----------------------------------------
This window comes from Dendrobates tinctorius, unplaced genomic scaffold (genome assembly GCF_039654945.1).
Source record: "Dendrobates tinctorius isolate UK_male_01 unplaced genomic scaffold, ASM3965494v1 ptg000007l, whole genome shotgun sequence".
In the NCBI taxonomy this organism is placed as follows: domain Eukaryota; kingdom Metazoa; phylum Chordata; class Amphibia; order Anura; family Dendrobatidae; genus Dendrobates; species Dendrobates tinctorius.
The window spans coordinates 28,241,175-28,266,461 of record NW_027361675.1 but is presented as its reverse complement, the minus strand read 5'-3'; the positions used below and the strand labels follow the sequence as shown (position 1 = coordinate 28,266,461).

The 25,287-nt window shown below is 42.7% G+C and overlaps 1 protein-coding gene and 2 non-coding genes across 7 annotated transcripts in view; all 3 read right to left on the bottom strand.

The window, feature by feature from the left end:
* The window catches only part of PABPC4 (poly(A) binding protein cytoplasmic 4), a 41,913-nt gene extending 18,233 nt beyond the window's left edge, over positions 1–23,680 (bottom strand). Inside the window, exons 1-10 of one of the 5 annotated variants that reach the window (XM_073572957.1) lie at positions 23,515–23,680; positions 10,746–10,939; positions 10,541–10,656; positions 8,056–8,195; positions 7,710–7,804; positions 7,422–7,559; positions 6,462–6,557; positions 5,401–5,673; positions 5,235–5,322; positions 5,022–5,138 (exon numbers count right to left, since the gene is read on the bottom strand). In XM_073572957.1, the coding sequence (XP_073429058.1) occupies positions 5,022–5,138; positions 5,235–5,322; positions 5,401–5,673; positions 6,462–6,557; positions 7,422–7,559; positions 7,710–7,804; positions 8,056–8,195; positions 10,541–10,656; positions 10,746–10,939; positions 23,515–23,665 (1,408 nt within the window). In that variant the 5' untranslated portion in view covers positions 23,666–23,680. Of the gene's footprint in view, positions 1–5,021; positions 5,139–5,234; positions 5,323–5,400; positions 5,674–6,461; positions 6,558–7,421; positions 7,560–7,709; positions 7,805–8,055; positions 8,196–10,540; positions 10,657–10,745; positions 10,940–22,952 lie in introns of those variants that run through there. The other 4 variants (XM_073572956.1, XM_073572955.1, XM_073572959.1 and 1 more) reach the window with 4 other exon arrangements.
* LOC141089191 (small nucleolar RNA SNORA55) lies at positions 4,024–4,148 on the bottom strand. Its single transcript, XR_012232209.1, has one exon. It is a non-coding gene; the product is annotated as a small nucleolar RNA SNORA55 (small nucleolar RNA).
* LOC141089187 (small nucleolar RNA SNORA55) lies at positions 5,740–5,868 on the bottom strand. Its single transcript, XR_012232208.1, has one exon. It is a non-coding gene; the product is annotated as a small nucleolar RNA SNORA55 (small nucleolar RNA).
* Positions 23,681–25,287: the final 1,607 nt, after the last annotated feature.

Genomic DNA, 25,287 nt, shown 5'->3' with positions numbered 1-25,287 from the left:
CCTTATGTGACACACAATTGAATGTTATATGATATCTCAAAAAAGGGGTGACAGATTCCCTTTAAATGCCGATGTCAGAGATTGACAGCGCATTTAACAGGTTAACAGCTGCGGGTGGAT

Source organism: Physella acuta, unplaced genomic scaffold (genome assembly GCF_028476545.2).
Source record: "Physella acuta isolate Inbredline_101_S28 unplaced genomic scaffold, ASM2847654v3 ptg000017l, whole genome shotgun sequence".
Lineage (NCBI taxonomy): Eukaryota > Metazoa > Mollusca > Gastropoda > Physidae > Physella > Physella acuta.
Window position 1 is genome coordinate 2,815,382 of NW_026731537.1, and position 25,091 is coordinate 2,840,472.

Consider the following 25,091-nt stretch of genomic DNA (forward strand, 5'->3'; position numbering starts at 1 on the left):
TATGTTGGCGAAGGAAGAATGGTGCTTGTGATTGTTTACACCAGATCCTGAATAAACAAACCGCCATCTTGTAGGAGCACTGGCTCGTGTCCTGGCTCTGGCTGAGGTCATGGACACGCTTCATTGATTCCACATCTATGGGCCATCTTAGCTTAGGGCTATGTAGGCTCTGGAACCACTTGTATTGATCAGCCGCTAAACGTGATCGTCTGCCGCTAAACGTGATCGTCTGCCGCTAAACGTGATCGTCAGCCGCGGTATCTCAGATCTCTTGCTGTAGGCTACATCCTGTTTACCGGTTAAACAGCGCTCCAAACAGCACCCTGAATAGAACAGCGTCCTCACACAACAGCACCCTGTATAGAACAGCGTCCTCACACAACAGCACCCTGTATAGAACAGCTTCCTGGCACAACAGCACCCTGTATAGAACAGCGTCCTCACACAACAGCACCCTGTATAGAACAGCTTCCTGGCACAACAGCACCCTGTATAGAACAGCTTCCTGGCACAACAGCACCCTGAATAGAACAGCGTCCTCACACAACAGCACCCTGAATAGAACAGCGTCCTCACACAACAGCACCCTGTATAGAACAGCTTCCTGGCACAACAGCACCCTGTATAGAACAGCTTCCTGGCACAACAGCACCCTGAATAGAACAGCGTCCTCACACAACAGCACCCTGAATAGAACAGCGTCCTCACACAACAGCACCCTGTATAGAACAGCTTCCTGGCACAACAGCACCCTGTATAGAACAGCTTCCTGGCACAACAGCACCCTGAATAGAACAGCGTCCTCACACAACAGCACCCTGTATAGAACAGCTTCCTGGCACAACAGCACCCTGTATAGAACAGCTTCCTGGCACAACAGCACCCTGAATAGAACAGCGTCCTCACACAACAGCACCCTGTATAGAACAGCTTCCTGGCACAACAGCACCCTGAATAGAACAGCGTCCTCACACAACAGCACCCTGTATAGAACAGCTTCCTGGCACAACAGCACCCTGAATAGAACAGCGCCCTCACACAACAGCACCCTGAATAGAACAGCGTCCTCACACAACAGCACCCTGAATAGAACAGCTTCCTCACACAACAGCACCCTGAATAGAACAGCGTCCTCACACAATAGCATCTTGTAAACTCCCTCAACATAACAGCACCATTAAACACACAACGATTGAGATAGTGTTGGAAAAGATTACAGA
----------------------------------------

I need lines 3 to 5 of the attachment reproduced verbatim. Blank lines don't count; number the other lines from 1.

In the NCBI taxonomy this organism is placed as follows: domain Eukaryota; kingdom Metazoa; phylum Chordata; class Amphibia; order Anura; family Dendrobatidae; genus Dendrobates; species Dendrobates tinctorius.
The window spans coordinates 28,241,175-28,266,461 of record NW_027361675.1 but is presented as its reverse complement, the minus strand read 5'-3'; the positions used below and the strand labels follow the sequence as shown (position 1 = coordinate 28,266,461).

The 25,287-nt window shown below is 42.7% G+C and overlaps 1 protein-coding gene and 2 non-coding genes across 7 annotated transcripts in view; all 3 read right to left on the bottom strand.